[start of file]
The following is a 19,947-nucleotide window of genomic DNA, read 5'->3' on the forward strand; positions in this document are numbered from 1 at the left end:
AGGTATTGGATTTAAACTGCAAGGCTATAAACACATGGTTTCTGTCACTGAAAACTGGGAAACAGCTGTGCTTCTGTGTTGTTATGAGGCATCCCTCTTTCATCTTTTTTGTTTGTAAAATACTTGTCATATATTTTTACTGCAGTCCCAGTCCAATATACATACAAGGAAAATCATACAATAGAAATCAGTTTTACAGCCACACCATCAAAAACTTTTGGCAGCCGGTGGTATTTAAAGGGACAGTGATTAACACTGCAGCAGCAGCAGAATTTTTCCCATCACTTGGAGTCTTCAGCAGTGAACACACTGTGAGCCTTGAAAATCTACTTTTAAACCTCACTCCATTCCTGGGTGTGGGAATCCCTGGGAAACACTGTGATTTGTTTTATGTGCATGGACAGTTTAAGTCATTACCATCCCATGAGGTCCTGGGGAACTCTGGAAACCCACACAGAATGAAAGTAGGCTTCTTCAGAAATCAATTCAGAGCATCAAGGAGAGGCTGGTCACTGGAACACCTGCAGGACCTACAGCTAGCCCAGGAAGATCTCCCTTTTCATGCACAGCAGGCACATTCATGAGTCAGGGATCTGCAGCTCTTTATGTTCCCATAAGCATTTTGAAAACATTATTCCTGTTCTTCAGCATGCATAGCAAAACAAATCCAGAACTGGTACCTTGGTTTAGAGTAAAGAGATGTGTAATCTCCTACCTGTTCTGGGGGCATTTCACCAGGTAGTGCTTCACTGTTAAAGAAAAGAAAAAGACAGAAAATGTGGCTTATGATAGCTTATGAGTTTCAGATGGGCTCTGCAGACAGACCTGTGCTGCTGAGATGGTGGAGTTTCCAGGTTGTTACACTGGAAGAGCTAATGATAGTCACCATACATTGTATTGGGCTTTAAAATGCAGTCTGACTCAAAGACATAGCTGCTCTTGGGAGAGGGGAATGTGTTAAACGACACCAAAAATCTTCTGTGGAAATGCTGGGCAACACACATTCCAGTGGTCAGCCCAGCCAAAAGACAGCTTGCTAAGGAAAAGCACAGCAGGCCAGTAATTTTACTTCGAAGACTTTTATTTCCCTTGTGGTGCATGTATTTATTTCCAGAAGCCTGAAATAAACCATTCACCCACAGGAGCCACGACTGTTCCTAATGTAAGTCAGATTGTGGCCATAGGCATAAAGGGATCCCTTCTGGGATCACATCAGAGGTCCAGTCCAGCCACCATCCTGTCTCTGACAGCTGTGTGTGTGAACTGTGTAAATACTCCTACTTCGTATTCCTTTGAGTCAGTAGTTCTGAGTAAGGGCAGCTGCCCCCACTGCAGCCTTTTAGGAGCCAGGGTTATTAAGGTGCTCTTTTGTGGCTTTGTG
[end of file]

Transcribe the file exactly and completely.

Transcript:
The following is a 19,947-nucleotide window of genomic DNA, read 5'->3' on the forward strand; positions in this document are numbered from 1 at the left end:
AGGTATTGGATTTAAACTGCAAGGCTATAAACACATGGTTTCTGTCACTGAAAACTGGGAAACAGCTGTGCTTCTGTGTTGTTATGAGGCATCCCTCTTTCATCTTTTTTGTTTGTAAAATACTTGTCATATATTTTTACTGCAGTCCCAGTCCAATATACATACAAGGAAAATCATACAATAGAAATCAGTTTTACAGCCACACCATCAAAAACTTTTGGCAGCCGGTGGTATTTAAAGGGACAGTGATTAACACTGCAGCAGCAGCAGAATTTTTCCCATCACTTGGAGTCTTCAGCAGTGAACACACTGTGAGCCTTGAAAATCTACTTTTAAACCTCACTCCATTCCTGGGTGTGGGAATCCCTGGGAAACACTGTGATTTGTTTTATGTGCATGGACAGTTTAAGTCATTACCATCCCATGAGGTCCTGGGGAACTCTGGAAACCCACACAGAATGAAAGTAGGCTTCTTCAGAAATCAATTCAGAGCATCAAGGAGAGGCTGGTCACTGGAACACCTGCAGGACCTACAGCTAGCCCAGGAAGATCTCCCTTTTCATGCACAGCAGGCACATTCATGAGTCAGGGATCTGCAGCTCTTTATGTTCCCATAAGCATTTTGAAAACATTATTCCTGTTCTTCAGCATGCATAGCAAAACAAATCCAGAACTGGTACCTTGGTTTAGAGTAAAGAGATGTGTAATCTCCTACCTGTTCTGGGGGCATTTCACCAGGTAGTGCTTCACTGTTAAAGAAAAGAAAAAGACAGAAAATGTGGCTTATGATAGCTTATGAGTTTCAGATGGGCTCTGCAGACAGACCTGTGCTGCTGAGATGGTGGAGTTTCCAGGTTGTTACACTGGAAGAGCTAATGATAGTCACCATACATTGTATTGGGCTTTAAAATGCAGTCTGACTCAAAGACATAGCTGCTCTTGGGAGAGGGGAATGTGTTAAACGACACCAAAAATCTTCTGTGGAAATGCTGGGCAACACACATTCCAGTGGTCAGCCCAGCCAAAAGACAGCTTGCTAAGGAAAAGCACAGCAGGCCAGTAATTTTACTTCGAAGACTTTTATTTCCCTTGTGGTGCATGTATTTATTTCCAGAAGCCTGAAATAAACCATTCACCCACAGGAGCCACGACTGTTCCTAATGTAAGTCAGATTGTGGCCATAGGCATAAAGGGATCCCTTCTGGGATCACATCAGAGGTCCAGTCCAGCCACCATCCTGTCTCTGACAGCTGTGTGTGTGAACTGTGTAAATACTCCTACTTCGTATTCCTTTGAGTCAGTAGTTCTGAGTAAGGGCAGCTGCCCCCACTGCAGCCTTTTAGGAGCCAGGGTTATTAAGGTGCTCTTTTGTGGCTTTGTG